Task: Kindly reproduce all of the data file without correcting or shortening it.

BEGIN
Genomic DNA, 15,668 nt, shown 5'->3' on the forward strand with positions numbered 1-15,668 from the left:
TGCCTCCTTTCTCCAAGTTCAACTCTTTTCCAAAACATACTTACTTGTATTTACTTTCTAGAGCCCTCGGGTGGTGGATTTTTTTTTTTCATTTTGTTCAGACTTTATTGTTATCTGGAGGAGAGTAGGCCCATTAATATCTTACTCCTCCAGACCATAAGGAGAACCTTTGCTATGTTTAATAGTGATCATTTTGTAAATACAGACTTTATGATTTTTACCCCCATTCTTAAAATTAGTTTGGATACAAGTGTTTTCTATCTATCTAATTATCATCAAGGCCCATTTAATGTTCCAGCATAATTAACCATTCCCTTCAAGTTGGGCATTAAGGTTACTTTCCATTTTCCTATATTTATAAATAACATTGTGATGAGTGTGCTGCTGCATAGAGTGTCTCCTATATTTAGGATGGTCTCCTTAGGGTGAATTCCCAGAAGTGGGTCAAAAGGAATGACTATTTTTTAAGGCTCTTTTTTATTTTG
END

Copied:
Genomic DNA, 15,668 nt, shown 5'->3' on the forward strand with positions numbered 1-15,668 from the left:
TGCCTCCTTTCTCCAAGTTCAACTCTTTTCCAAAACATACTTACTTGTATTTACTTTCTAGAGCCCTCGGGTGGTGGATTTTTTTTTTTCATTTTGTTCAGACTTTATTGTTATCTGGAGGAGAGTAGGCCCATTAATATCTTACTCCTCCAGACCATAAGGAGAACCTTTGCTATGTTTAATAGTGATCATTTTGTAAATACAGACTTTATGATTTTTACCCCCATTCTTAAAATTAGTTTGGATACAAGTGTTTTCTATCTATCTAATTATCATCAAGGCCCATTTAATGTTCCAGCATAATTAACCATTCCCTTCAAGTTGGGCATTAAGGTTACTTTCCATTTTCCTATATTTATAAATAACATTGTGATGAGTGTGCTGCTGCATAGAGTGTCTCCTATATTTAGGATGGTCTCCTTAGGGTGAATTCCCAGAAGTGGGTCAAAAGGAATGACTATTTTTTAAGGCTCTTTTTTATTTTG